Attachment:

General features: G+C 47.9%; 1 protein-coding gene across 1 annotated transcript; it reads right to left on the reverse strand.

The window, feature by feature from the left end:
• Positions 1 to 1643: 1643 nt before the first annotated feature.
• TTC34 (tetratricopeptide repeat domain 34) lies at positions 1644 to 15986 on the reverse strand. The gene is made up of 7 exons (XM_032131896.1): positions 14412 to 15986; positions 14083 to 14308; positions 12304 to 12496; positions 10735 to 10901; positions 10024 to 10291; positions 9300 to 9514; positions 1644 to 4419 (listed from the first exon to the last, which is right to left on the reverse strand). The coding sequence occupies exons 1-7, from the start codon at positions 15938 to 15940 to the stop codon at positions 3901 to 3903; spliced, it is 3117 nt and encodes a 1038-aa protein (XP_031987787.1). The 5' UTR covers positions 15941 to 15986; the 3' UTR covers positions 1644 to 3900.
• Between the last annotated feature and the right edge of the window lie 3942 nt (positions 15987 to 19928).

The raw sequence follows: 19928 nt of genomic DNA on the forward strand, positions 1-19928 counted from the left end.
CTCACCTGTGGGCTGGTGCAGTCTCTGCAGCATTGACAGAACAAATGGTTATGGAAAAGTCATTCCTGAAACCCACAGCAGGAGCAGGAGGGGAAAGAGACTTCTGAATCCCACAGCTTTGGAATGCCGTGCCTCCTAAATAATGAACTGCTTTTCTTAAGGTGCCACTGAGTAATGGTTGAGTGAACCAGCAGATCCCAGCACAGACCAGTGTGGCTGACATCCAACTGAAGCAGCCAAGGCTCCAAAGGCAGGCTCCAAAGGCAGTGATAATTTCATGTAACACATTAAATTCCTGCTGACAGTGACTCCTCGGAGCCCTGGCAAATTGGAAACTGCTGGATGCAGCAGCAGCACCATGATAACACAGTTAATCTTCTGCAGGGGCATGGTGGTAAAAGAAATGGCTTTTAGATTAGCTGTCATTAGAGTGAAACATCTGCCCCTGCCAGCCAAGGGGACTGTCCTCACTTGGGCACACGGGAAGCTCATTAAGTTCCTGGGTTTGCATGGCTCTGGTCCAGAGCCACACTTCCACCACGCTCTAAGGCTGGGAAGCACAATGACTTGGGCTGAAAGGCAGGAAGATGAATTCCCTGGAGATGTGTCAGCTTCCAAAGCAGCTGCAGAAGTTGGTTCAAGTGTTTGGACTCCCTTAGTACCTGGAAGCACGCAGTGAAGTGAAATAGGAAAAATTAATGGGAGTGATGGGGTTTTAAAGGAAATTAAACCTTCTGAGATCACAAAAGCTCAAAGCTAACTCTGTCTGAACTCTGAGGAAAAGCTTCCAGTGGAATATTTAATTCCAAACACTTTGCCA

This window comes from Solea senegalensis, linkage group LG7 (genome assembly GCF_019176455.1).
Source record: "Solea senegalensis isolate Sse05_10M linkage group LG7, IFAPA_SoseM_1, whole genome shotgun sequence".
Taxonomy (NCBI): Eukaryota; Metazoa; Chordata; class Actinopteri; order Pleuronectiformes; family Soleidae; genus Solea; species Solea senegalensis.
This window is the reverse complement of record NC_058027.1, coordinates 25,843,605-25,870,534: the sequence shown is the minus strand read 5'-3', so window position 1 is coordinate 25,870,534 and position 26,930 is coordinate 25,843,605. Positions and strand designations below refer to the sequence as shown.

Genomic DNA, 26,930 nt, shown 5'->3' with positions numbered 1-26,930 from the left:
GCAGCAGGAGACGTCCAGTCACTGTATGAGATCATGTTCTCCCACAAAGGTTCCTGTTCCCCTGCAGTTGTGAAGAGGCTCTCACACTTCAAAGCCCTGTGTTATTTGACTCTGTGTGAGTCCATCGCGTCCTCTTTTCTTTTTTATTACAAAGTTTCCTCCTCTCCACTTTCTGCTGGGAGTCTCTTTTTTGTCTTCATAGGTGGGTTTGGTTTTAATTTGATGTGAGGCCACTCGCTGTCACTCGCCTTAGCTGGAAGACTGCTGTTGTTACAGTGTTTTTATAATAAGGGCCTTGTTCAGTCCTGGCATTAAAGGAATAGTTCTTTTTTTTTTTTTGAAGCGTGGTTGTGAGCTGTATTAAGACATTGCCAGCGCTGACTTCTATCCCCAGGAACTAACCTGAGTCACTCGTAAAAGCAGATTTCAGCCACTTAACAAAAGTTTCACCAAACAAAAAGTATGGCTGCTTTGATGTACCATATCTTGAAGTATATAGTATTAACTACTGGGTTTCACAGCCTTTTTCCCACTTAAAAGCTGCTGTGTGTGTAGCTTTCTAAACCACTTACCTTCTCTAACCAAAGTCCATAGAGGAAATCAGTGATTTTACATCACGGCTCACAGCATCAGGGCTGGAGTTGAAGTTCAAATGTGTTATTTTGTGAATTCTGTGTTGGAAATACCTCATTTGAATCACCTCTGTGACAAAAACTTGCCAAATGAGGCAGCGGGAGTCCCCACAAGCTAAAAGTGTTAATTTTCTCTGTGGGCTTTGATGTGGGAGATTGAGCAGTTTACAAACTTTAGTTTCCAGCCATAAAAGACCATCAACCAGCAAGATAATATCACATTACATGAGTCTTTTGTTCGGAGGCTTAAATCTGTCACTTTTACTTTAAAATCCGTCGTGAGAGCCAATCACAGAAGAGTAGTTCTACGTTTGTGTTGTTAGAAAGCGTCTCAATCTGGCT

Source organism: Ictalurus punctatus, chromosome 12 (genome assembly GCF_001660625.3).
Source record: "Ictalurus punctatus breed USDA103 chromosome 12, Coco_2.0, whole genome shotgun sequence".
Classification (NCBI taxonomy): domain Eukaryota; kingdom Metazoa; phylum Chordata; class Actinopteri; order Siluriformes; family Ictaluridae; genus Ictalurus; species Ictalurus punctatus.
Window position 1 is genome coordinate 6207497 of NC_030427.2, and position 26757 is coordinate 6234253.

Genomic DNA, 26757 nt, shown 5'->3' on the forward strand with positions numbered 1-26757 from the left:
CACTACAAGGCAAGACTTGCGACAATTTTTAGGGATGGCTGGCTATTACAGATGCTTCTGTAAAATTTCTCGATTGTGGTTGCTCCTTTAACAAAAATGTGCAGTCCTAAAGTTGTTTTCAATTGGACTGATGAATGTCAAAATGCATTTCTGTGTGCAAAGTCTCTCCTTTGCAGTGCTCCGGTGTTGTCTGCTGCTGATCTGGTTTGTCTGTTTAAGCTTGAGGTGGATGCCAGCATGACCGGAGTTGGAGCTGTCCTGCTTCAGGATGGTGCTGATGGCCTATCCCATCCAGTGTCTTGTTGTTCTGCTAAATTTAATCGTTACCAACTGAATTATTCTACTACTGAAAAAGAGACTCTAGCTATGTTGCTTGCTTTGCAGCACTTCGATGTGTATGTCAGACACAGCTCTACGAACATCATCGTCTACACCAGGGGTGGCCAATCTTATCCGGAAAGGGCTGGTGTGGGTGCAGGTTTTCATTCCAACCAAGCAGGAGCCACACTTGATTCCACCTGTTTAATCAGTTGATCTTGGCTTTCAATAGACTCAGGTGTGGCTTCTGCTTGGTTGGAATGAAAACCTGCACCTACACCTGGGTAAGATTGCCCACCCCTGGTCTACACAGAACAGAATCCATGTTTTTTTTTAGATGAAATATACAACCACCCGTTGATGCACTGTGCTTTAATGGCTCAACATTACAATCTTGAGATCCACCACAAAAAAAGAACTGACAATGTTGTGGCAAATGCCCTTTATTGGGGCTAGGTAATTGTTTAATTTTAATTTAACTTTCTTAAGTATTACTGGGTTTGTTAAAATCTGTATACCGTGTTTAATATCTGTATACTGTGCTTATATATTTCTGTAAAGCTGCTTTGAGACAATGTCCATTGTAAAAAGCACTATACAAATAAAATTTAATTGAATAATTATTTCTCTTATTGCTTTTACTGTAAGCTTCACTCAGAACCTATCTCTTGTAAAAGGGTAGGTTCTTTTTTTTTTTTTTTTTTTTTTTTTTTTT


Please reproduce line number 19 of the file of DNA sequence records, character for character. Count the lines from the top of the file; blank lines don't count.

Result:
CACTACAAGGCAAGACTTGCGACAATTTTTAGGGATGGCTGGCTATTACAGATGCTTCTGTAAAATTTCTCGATTGTGGTTGCTCCTTTAACAAAAATGTGCAGTCCTAAAGTTGTTTTCAATTGGACTGATGAATGTCAAAATGCATTTCTGTGTGCAAAGTCTCTCCTTTGCAGTGCTCCGGTGTTGTCTGCTGCTGATCTGGTTTGTCTGTTTAAGCTTGAGGTGGATGCCAGCATGACCGGAGTTGGAGCTGTCCTGCTTCAGGATGGTGCTGATGGCCTATCCCATCCAGTGTCTTGTTGTTCTGCTAAATTTAATCGTTACCAACTGAATTATTCTACTACTGAAAAAGAGACTCTAGCTATGTTGCTTGCTTTGCAGCACTTCGATGTGTATGTCAGACACAGCTCTACGAACATCATCGTCTACACCAGGGGTGGCCAATCTTATCCGGAAAGGGCTGGTGTGGGTGCAGGTTTTCATTCCAACCAAGCAGGAGCCACACTTGATTCCACCTGTTTAATCAGTTGATCTTGGCTTTCAATAGACTCAGGTGTGGCTTCTGCTTGGTTGGAATGAAAACCTGCACCTACACCTGGGTAAGATTGCCCACCCCTGGTCTACACAGAACAGAATCCATGTTTTTTTTTAGATGAAATATACAACCACCCGTTGATGCACTGTGCTTTAATGGCTCAACATTACAATCTTGAGATCCACCACAAAAAAAGAACTGACAATGTTGTGGCAAATGCCCTTTATTGGGGCTAGGTAATTGTTTAATTTTAATTTAACTTTCTTAAGTATTACTGGGTTTGTTAAAATCTGTATACCGTGTTTAATATCTGTATACTGTGCTTATATATTTCTGTAAAGCTGCTTTGAGACAATGTCCATTGTAAAAAGCACTATACAAATAAAATTTAATTGAATAATTATTTCTCTTATTGCTTTTACTGTAAGCTTCACTCAGAACCTATCTCTTGTAAAAGGGTAGGTTCTTTTTTTTTTTTTTTTTTTTTTTTTTTTT